Skempton: Well, I think that you set something up in order to subvert it, in a sense, so that there are surprises. You are trying to engineer surprise. You are playing with something that is familiar but you are giving it a twist. It is difficult for me to justify it. Certainly at the beginning I was very excited by the idea of immediacy, by waking up to the sound, by being completely absorbed in sounds themselves, in sonority. Actually Stockhausen talked about it one time; he imagined a melody of noises.

Worby: And, indeed, a melody of spaces. He talked about the idea that a continuity of location of sound and space was melodic

Skempton: One reason I am wedded to melody – you just look around. John earlier talked about an urban folk music. When you hear an unaccompanied folk song you realise how rich it is. It is a pity not to recognise that. Of course, it is very liberating. I don't want to confuse things, but I love some of those late works of Shostakovich which are stripped right down. You suddenly realise that a simple melody of just two lines can create a whole world. The point is that we are complex. But part of it is simple mischief, you know, to some extent. I bought an accordion, a twelve bass accordion. I thought, "Well, I'd better learn this." And there was little else I could do with that instrument except play tunes.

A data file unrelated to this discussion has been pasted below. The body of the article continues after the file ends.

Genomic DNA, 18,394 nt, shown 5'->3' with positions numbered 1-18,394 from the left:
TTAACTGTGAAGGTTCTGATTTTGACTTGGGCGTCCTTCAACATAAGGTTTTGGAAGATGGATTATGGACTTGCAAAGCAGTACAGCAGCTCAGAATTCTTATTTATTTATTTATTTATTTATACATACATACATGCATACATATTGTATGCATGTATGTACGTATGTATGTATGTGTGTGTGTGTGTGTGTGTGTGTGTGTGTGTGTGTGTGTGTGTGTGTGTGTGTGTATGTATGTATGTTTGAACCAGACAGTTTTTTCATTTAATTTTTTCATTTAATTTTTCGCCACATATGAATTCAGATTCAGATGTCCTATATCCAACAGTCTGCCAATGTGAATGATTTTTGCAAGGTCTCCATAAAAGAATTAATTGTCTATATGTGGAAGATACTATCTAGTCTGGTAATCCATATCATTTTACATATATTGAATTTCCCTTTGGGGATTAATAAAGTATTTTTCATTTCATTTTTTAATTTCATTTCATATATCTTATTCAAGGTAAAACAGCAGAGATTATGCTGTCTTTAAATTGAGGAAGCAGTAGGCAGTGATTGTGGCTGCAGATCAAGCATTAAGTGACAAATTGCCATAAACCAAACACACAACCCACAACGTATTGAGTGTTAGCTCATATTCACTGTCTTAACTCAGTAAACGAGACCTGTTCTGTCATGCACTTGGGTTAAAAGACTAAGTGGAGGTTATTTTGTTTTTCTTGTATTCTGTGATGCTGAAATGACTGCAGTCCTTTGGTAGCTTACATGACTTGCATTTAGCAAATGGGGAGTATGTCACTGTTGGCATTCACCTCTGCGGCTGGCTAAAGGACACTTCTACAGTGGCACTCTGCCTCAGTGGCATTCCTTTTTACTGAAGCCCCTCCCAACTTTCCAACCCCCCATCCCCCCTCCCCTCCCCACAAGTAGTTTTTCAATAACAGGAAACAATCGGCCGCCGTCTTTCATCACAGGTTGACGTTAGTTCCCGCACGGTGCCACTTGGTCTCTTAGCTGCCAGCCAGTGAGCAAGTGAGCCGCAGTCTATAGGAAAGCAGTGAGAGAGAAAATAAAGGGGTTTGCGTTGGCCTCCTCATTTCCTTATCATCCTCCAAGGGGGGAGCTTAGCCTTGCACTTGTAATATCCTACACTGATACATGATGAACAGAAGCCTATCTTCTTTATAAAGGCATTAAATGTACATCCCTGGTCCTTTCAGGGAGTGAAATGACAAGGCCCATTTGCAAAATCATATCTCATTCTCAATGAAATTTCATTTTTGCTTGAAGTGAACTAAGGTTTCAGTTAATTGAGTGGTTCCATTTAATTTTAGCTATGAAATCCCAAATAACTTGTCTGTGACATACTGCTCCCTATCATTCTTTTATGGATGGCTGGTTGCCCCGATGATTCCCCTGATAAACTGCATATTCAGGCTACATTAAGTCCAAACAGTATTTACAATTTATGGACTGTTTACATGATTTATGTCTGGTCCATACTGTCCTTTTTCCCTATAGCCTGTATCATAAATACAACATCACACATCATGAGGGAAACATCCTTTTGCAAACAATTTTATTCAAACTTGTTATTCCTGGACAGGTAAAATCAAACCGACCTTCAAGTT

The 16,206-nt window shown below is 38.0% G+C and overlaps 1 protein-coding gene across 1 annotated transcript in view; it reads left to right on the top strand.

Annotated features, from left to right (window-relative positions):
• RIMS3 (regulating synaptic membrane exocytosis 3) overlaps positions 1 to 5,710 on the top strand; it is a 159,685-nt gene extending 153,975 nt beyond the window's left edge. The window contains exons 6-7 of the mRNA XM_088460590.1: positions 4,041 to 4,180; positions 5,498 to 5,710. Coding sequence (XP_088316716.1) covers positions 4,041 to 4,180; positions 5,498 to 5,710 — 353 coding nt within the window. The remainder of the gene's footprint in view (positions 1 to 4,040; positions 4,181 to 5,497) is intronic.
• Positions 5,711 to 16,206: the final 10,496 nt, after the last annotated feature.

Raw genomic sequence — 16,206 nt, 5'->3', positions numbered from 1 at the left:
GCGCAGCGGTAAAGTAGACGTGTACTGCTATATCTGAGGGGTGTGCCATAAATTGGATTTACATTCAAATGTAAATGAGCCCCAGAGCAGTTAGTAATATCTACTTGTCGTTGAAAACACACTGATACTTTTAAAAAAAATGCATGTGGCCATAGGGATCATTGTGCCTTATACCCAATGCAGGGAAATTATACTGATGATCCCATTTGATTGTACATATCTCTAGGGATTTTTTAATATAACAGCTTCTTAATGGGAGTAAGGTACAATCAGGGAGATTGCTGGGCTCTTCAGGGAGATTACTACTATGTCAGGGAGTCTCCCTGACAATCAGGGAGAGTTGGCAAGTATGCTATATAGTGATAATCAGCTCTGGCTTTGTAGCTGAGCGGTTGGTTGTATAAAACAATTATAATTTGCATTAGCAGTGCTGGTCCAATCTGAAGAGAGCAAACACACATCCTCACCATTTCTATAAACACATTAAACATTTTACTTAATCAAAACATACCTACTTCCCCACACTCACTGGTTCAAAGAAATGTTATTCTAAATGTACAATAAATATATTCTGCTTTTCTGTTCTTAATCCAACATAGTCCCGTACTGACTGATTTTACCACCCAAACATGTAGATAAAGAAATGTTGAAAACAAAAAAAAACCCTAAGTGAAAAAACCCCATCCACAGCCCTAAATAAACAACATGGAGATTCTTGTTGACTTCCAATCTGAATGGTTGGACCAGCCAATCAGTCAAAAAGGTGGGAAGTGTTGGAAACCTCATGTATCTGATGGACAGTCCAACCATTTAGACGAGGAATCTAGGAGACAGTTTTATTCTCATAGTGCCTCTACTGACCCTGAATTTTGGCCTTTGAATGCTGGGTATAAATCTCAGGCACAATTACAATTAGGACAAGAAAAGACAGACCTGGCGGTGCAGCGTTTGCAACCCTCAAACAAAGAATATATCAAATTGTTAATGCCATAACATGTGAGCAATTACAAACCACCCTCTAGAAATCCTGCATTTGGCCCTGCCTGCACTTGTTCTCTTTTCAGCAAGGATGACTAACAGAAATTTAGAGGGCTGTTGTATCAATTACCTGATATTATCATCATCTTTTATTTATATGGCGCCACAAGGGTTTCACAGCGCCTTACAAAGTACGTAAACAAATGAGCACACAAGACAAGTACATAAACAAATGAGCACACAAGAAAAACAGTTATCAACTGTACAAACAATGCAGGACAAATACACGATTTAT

Worby: Wasn't there pragmatism there? You didn't have access to a piano and you needed some…

Skempton: Pragmatism is very interesting because I think that part of being an experimentalist is essentially practical. Part of it is an acknowledgement of reality, of the way things are. You work with instruments; you work with sound; you work with something concrete. Painters work with paint; it has to exist as paint first. So I think that in a certain social situation you would write a lot of pieces because that is the right thing for the occasion, and you do it.
What is interesting for me is to do something, to write a tune. It has worried a lot of people; a lot of people say, "Why these tunes?" But one writes these tunes because one knows that they are not going to be like other tunes – that they are going to be surprising. They are going to come out wrong, in a sense.
I mean, for me for example, the question of a score – I would say that scores excite me. I was particularly interested in Cage's scores and Christian's scores because they were arresting images. The pieces from the 50's, which were very transparent, are exciting and interesting in themselves. As a composer you are always developing and actually through writing music your ideas change. Talking about writing letters; when you actually write something down, you think in a different way and your thinking develops through the process of writing music down. So it is not simple. It is partly a matter of preserving something for future reference but it is also exploratory, so one thinks, "Why not?" Why not write a twelve note melody? Why not wrote an atonal melody? Why not do this, do that? Why not take a folk song and let's see what we can do with that? When I say it is mischievous, it is basically this "Warum nicht?" Why not?